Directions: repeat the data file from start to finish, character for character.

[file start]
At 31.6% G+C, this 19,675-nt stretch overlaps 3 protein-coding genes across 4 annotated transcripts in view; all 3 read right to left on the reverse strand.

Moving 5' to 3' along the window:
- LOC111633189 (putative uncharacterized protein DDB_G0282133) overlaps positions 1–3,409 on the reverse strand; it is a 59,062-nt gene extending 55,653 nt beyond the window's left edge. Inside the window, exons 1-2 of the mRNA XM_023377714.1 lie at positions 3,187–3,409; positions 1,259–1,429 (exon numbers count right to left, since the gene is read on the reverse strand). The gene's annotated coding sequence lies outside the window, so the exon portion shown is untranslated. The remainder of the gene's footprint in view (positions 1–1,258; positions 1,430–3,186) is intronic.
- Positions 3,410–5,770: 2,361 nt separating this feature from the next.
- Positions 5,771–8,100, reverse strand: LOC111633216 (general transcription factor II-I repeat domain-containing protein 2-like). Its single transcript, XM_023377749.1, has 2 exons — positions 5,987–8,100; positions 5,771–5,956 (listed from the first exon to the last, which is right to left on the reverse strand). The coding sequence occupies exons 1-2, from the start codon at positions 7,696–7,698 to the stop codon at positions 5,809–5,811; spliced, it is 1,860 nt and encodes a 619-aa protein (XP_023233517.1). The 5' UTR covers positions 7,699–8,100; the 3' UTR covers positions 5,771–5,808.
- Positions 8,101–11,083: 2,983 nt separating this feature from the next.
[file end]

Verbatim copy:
At 31.6% G+C, this 19,675-nt stretch overlaps 3 protein-coding genes across 4 annotated transcripts in view; all 3 read right to left on the reverse strand.

Moving 5' to 3' along the window:
- LOC111633189 (putative uncharacterized protein DDB_G0282133) overlaps positions 1–3,409 on the reverse strand; it is a 59,062-nt gene extending 55,653 nt beyond the window's left edge. Inside the window, exons 1-2 of the mRNA XM_023377714.1 lie at positions 3,187–3,409; positions 1,259–1,429 (exon numbers count right to left, since the gene is read on the reverse strand). The gene's annotated coding sequence lies outside the window, so the exon portion shown is untranslated. The remainder of the gene's footprint in view (positions 1–1,258; positions 1,430–3,186) is intronic.
- Positions 3,410–5,770: 2,361 nt separating this feature from the next.
- Positions 5,771–8,100, reverse strand: LOC111633216 (general transcription factor II-I repeat domain-containing protein 2-like). Its single transcript, XM_023377749.1, has 2 exons — positions 5,987–8,100; positions 5,771–5,956 (listed from the first exon to the last, which is right to left on the reverse strand). The coding sequence occupies exons 1-2, from the start codon at positions 7,696–7,698 to the stop codon at positions 5,809–5,811; spliced, it is 1,860 nt and encodes a 619-aa protein (XP_023233517.1). The 5' UTR covers positions 7,699–8,100; the 3' UTR covers positions 5,771–5,808.
- Positions 8,101–11,083: 2,983 nt separating this feature from the next.